How long for Rn program with prerequisites included?Register Today!
- by jlhalloween Jul 20, '06I am debating on whether to go for my Rn or LVN but someone told me that it actually takes you more like 3 years to get thru everything. If anyone has any advice, it will be greatly appreciated.:spin:
- Jul 20, '06 by ibmaryannIt will take me 3 years to get my RN degree. For my school you must have Anatomy and Physiology 1 (1 semester) , Anatomy and Physiology 2 (1 semester) and at least Intermediate Algebra. You can't take A and P 1 and 2 at the same time so it would at least take 2 semesters to finish those and you would need to apply for the next years program. The actual nursing program takes 2 years making it 3 years. I do know of people of took a and p 1 the spring semester and applied for RN and then completed A and P 2 in the summer before they started in the Fall.
- Jul 20, '06 by arciedeeIt depends on the program. At the community colleges in my state it is technically a 2-year program, co-reqs included. The reality is that admission is competitive and thus most applicants are completing some or all of the non-clinical courses beforehand to give them a better shot at getting in (though nowhere is this stated as a requirement). The other factor to consider is the amount of time that clinicals will take up. Many people find it easier to have everything out of the way prior to clinicals so that is all they have to focus on once they get to that point. Though there are plenty who have managed to balance clinicals and non-nursing courses simultaneously and have done just fine.
Check the programs in your area to find out how long typical students take to complete their degree. Good luck to you.
- Jul 20, '06 by DaughterofRuthAt my local community college, on average it takes students 3-4 years to complete the ADN (2 year degree). All prerequisites must be completed prior to admission to the nursing program, and the nursing classes and clinicals take 2 years.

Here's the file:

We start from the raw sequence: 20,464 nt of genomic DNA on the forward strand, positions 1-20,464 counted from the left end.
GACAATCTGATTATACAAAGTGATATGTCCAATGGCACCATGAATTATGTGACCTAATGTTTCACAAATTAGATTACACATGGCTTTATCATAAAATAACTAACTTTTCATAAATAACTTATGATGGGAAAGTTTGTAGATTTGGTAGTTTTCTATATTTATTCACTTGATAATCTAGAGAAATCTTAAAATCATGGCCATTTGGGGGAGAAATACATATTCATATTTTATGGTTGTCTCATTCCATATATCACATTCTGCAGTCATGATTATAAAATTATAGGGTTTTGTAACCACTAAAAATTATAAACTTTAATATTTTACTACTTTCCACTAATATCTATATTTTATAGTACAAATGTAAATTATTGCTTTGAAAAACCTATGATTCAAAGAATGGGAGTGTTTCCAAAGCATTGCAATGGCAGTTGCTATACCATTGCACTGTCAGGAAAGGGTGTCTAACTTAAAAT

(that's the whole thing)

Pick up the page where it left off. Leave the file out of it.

- Jul 20, '06 by JaxiaKileyIt takes a minimum of 3 years around here because you have to have the pre-reqs before you can apply. But, the program is about 75 hours including the pre-reqs.
- Jul 20, '06 by jlhalloweenThanks for all the good advice:spin:
- Jul 20, '06 by JoshuaCBSN programs usually run 8 full time semesters (that's 4 years). 1 year for pre-reqs and then 3 years in the nursing school.
ADN programs usually run 5-6 full time semesters. The ADN program I'm in only required 1 semester of pre-reqs, or, for the pre-reqs they required you could get them in 1 semester, and the program last 2 years. HOWEVER, that's sufice to say you can get all of your required credits in 5 semesters; it might take longer. I'm going into an ADN program with 2 years of college under my belt, so I could go part time from here on out and get by.
If you go for an RN-BSN, which is the way in which you achieve a BSN degree after you've already become licenced as an RN (majority here are ADN). That varies. For my RN-BSN I'll have to go to school another year and then take a couple summer classes.
There is tons of diversity among nursing schools, so just research.
- Jul 20, '06 by tookewlandyAt my school you have 2 ways to get in, you can either take a minimum of 12 "allied heath" courses and get in by your GPA. or you can get in by taking NLN exam( thats how i got in). They chose 100 people, i think 70 GPA, 15 LPN transitioning, and 15 NLN scores.
If you do not take the allied health courses to get in you still have to take them with the Nursing courses if you get in anyway other than GPA of those courses(A&PI & II, Human Growth,Comp,comp2,biochem,micro,psych,soci)
I have found that alot of schools around the Pittsburgh area are like this, so it makes it pretty easy to get in and not have to wait around here if you get a good enough GPA, or get a high Entrance exam score
I took the NLN in January and started some pre req, and then took more in Summer that i am finishing now so it will only take me 2.5 years to graduate according to plan. GOOD LUCK ALL
- Jul 21, '06 by Reno1978I started taking classes in June of 2004 and I ought to graduate in December of 2007 with a BSN...so a bit over 3.5 years once all is said and done. I did take some summer classes, so that shortened the journey quite a bit. Until this past fall, I worked full time and did not take a full load of classes each semester.
- Jul 21, '06 by allthingsbrightWell, this isnt a popoular answer, but the truth is it will probably take you 4-5 years due to the competitive nature of things out there. Thats one year of pre & co reqs or more (you cant get in most places without having it all done), a one to two year wait, and two years of actual nursing classes.
It will have taken me 5 years for my two year degree.